Don't expect to see your grandfather's will while he is alive, unless he decides to show it to you. While the testator -- the person making a will -- is alive, his last testament is private and completely revocable. Your grandfather can change it on whim by writing a codicil or drafting a superseding will. However, when the testator dies, his will becomes effective -- and public. The court opens probate on the will and any member of the public can view and copy the document in the clerk's office.
Ask a living testator for a copy of his will. He may -- but need not -- agree. Some states permit residents to file a last will and testament with the court for safekeeping, but even a filed will remains private during the testator's life. In most jurisdictions, a testator seals a will before filing it, and it remains sealed until his death. On the other hand, the testator provides copies to anyone he wishes, so you lose nothing by asking.
Read More: How to Locate a Person's Last Will & Testament
Obtain the probate file number to view the will of a deceased testator. Ask the executor if you know her. Alternatively, call the superior court in the jurisdiction in which the testator lived. Ask about their probate file procedures. Some courts -- Los Angeles, for example -- operate a special automated probate telephone line. Call the number and provide the name of the deceased and date of death to obtain probate file information. Other courts list probate information on the Internet. Still others require a visit to the courthouse during business hours.
Go to the courthouse. Some courts have separate probate clerks but many combine all civil files. Ask if you are not sure. Find the appropriate court clerk and present the probate file number if you obtained it from a dedicated telephone line or the Internet. Alternatively, present the name and date of death of the deceased. The court clerk retrieves the file and permits you to review it either at the clerk's window or in a separate reviewing area. The will is one of the first documents in the file. Request a copy and pay the small per-page copying fee.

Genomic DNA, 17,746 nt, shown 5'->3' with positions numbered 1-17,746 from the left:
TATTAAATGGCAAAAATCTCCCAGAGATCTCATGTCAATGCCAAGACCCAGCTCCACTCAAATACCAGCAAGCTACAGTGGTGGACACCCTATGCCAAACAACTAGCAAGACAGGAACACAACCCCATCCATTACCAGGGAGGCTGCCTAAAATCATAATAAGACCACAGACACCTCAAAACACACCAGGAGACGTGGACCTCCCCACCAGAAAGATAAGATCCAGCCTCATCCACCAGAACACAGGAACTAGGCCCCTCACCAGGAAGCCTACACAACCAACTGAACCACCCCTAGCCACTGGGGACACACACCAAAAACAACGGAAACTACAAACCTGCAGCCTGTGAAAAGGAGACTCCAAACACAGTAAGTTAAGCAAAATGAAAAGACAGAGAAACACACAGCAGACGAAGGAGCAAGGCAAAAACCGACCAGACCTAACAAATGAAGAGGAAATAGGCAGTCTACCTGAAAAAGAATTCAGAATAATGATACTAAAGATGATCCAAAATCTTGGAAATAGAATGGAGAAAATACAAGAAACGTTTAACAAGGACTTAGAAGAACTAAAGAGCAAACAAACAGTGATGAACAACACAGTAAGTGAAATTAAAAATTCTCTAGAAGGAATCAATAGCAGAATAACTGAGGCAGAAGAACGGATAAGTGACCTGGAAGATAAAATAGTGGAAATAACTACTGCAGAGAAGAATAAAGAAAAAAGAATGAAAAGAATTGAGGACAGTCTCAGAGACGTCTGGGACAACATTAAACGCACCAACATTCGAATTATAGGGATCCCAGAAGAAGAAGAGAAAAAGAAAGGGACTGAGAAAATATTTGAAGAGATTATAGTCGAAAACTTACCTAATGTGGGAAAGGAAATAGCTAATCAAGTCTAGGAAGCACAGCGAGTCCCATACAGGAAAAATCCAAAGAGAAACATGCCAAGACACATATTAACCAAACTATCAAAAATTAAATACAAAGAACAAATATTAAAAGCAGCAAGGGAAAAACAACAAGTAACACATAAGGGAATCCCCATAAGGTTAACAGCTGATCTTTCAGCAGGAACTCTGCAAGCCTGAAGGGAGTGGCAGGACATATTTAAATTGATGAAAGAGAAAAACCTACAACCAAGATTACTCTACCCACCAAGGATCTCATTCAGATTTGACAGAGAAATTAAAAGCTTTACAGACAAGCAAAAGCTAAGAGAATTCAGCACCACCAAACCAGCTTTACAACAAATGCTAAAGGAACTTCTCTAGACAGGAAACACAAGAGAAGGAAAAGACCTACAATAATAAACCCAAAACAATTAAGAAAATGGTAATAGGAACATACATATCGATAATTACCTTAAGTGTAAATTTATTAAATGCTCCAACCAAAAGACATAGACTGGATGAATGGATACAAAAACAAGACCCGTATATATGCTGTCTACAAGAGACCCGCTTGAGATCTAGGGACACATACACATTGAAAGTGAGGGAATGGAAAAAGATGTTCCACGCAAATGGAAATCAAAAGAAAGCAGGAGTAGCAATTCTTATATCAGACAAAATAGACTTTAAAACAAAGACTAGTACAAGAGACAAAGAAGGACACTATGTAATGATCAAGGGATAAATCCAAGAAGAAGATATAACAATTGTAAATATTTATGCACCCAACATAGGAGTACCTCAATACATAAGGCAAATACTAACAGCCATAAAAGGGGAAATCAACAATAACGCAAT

Search through probate records in the courthouse to find older wills. The court clerk will explain the procedure for locating the archived will. In some courts, the clerk locates the will for you. In others, the clerk sends you to an index -- generally alphabetical or by date -- and you access the information for yourself. The will may be in original form or in microfilm. Review it and request copies.
Treat the probate records with respect and do not attempt to remove the file or any part thereof from the courthouse. Absconding with court records is a serious offense in all jurisdictions. Severe civil and criminal penalties follow.
A death certificate makes finding a probate file faster. Obtain one at the office of vital statistics in your state. However, if a question as to the testator's cause of death arises, issuance of the death certificate may be delayed.
Teo Spengler earned a J.D. from U.C. Berkeley's Boalt Hall. As an Assistant Attorney General in Juneau, she practiced before the Alaska Supreme Court and the U.S. Supreme Court before opening a plaintiff's personal injury practice in San Francisco. She holds both an M.A. and an M.F.A in creative writing and enjoys writing legal blogs and articles. Her work has appeared in numerous online publications including USA Today, Legal Zoom, eHow Business, Livestrong, SF Gate, Go Banking Rates, Arizona Central, Houston Chronicle, Navy Federal Credit Union, Pearson, Quicken.com, TurboTax.com, and numerous attorney websites. Spengler splits her time between the French Basque Country and Northern California.